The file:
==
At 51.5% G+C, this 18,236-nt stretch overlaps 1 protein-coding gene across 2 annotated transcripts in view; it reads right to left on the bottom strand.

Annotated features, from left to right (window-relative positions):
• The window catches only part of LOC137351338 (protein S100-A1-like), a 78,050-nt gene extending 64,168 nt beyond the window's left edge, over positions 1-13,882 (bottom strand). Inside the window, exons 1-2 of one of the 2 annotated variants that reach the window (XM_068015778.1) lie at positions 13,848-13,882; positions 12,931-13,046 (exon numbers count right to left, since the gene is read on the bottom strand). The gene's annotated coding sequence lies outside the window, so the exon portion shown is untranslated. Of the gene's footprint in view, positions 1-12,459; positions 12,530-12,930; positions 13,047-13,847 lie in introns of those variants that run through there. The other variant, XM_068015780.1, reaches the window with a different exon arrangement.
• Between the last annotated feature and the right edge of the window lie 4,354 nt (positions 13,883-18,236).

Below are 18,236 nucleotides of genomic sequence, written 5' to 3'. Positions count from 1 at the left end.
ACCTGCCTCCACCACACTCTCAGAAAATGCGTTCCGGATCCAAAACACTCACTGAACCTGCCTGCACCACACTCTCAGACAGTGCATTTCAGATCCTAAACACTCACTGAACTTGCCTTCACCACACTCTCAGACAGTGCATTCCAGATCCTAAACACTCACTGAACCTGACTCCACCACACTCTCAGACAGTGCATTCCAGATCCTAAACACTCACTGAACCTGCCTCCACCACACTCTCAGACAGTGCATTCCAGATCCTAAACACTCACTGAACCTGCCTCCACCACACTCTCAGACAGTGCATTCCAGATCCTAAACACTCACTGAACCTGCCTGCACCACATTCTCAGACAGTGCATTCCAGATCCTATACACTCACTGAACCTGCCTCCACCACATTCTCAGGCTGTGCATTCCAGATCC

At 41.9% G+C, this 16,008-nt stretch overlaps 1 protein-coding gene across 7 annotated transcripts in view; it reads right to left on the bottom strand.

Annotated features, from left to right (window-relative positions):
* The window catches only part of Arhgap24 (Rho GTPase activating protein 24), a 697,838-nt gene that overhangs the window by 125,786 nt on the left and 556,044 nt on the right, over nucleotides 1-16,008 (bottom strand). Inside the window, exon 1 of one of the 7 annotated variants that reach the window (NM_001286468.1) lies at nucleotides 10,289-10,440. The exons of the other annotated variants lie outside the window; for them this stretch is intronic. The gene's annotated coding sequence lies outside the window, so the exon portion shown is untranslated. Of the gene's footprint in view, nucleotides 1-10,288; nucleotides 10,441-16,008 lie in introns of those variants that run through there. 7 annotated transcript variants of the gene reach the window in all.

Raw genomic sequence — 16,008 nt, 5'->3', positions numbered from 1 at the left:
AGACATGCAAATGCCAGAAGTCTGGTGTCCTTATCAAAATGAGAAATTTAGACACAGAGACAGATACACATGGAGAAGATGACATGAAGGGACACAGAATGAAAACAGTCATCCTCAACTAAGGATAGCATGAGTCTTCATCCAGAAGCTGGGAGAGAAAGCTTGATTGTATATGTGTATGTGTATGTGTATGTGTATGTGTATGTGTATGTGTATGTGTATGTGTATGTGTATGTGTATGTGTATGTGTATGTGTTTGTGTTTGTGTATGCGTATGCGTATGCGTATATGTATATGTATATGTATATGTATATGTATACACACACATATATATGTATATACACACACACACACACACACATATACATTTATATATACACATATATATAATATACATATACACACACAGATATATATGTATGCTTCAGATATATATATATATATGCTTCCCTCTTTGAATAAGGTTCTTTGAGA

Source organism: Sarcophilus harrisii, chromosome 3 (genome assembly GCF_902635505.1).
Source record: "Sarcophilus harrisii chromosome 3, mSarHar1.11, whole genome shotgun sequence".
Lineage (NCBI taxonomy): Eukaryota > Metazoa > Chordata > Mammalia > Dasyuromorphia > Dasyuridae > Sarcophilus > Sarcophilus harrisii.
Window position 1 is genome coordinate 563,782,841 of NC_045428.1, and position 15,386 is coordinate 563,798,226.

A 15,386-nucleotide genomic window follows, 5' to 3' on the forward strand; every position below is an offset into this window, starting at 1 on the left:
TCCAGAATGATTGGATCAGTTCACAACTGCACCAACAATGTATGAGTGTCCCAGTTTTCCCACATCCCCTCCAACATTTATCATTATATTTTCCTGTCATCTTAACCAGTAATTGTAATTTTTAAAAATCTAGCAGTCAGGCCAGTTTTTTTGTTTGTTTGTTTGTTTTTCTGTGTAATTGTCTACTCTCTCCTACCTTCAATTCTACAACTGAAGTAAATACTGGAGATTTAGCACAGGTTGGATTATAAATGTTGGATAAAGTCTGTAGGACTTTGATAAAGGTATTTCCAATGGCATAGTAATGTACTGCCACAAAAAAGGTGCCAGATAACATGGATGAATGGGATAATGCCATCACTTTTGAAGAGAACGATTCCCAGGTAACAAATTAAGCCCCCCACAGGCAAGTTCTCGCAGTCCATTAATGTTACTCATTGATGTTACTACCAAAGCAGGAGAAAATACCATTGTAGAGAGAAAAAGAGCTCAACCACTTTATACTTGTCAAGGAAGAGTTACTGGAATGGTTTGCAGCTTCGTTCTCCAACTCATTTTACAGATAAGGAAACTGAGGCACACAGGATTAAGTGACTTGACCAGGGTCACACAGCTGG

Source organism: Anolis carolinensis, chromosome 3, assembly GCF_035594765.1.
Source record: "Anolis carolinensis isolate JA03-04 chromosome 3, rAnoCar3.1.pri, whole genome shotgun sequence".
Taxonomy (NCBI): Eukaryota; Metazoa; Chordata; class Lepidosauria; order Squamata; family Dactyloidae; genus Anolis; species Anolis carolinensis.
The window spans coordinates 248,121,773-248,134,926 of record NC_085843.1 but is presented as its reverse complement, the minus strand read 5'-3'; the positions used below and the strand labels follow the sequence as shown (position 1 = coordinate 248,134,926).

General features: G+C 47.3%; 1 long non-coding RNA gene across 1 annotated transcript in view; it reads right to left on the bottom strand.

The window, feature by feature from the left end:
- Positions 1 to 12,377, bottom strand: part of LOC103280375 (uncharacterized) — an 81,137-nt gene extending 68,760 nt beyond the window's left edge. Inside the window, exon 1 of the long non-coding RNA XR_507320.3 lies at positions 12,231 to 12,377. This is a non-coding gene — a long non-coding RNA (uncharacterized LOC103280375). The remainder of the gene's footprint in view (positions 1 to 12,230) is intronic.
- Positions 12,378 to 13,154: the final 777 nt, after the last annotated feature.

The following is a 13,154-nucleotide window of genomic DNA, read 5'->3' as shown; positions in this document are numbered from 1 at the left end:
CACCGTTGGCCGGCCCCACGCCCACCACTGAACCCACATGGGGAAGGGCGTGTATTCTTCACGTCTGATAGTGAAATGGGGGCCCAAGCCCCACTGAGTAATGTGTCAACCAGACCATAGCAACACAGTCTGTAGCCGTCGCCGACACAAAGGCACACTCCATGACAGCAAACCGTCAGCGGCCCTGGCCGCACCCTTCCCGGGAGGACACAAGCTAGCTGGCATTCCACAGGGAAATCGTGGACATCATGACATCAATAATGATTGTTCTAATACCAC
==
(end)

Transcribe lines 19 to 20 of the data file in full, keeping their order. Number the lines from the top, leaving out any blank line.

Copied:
Source record: "Anolis carolinensis isolate JA03-04 chromosome 3, rAnoCar3.1.pri, whole genome shotgun sequence".
Taxonomy (NCBI): Eukaryota; Metazoa; Chordata; class Lepidosauria; order Squamata; family Dactyloidae; genus Anolis; species Anolis carolinensis.